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Galway is a European Capital of Culture 2020. But how do other Irish cities feel about it?

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15th century castle sports mural depicting a lesbian couple after gay marriage was legalised in Ireland
15th century castle sports mural depicting a lesbian couple after gay marriage was legalised in Ireland   -  
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When Galway, Ireland, was named one of two European Capitals of Culture for 2020 it paved the way for a year of events and millions in funding from the Irish government, designed to raise the profile of the small city on Ireland's western coast.

But a number of other Irish cities that lobbied for the accolade - which was awarded back in 2016 - argue that Galway's profile was already well established and that the title would have been more useful to lesser-known destinations in Ireland.

"The feeling was that Galway didn't need the designation," Sheila Deegan, Arts and Culture Officer for Limerick City and County Council, told Euronews.

Galway, a small city in the West of Ireland is renowned for its vibrant cultural scene.

The city hosts an annual arts festival which draws big names like Enda Walsh, Pixies, and Sinéad O'Connor as well as huge crowds. The Festival Garden in the city centre had more than 160,000 people visit last year, twice the city's population.

Limerick felt that it would benefit from the title more than Galway. It was not the city's only competitor, however. Three smaller towns, Kilkenny, Waterford and Wexford campaigned for the title as a group, called the Three Sisters, after the sister rivers that run through their towns.

"The European Capitals of Culture initiative is designed to regenerate cities, raise the international profile of cities; enhance the image of cities in the eyes of their own inhabitants, breathe new life into a city's culture and boost tourism. One could say that Galway has support for all of those things without the designation," said Deegan.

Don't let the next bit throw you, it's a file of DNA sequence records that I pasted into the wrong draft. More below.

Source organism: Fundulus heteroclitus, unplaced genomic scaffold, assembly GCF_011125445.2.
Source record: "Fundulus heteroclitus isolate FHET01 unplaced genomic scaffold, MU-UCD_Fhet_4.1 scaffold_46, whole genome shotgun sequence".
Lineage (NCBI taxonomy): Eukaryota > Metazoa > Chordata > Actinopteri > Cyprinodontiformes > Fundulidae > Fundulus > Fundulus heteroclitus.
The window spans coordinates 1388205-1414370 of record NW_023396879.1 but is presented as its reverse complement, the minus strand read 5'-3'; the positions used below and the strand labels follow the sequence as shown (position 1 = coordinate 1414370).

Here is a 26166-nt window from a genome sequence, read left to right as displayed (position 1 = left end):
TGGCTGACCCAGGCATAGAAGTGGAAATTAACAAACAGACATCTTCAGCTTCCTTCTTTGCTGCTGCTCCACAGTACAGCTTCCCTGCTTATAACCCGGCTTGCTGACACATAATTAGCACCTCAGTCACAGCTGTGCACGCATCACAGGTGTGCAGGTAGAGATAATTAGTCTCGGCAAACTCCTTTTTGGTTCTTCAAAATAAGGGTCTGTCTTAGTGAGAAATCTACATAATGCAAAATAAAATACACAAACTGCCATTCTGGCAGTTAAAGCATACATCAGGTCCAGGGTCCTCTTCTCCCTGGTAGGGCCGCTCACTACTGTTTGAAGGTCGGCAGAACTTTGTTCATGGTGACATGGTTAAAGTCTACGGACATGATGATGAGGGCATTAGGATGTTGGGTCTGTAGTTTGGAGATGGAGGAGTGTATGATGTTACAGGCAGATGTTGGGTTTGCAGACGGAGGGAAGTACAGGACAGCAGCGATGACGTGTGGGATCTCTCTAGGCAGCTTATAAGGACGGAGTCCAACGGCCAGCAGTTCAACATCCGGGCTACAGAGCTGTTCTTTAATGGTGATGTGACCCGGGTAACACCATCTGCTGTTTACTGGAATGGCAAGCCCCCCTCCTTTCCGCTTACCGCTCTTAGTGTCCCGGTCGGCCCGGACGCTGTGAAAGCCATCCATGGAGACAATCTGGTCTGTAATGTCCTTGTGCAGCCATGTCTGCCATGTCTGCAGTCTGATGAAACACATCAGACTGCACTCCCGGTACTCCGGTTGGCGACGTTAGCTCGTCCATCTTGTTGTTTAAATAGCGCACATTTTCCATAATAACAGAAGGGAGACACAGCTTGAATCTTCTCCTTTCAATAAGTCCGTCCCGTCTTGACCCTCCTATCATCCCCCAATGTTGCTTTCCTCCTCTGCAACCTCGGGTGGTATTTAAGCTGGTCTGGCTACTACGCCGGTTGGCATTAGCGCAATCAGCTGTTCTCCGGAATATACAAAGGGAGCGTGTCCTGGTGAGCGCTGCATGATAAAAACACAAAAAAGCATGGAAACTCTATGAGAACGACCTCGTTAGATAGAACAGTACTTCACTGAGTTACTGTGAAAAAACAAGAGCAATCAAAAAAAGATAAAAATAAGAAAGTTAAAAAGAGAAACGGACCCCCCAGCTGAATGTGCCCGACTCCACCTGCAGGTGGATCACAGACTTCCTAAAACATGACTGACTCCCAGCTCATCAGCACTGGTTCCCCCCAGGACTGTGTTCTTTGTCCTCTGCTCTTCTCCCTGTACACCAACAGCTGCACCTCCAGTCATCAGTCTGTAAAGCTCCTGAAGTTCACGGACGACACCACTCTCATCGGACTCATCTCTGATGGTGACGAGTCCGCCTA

For Limerick, culture has played an important role in building confidence as a city.

Between 2000-2010, crime was high in the city, dominated by infamous feuding gangs. The criminal groups were toppled by police in 2010, according to the Irish Times. But, the legacy of their activities has lived on in perceptions of the city. Some people in Ireland still view Limerick through the lens of these gangland murders.

In 2014, Limerick was Ireland's first National City of Culture, helping to reinvigorate an identity that was not defined by crime.

This title and "the bid for the European Capital of Culture 2020 put a spotlight on Limerick’s ambitious cultural scene and opened it up to many of those who never before engaged in creative activity," explained Deegan.

The investment that arose as a result of this "leveraged a position for the city and county as a vibrant, exciting and progressive place to be," she said.

In spite of the disappointment, there are no hard feelings between Galway and Limerick or the Three Sisters.

"Culture is important to all Irish cities, towns and villages and many places trade on the value of it. Galway, in particular, has been hugely successful in doing this," said Deegan.

Euronews reached out to Galway City Council for comment.

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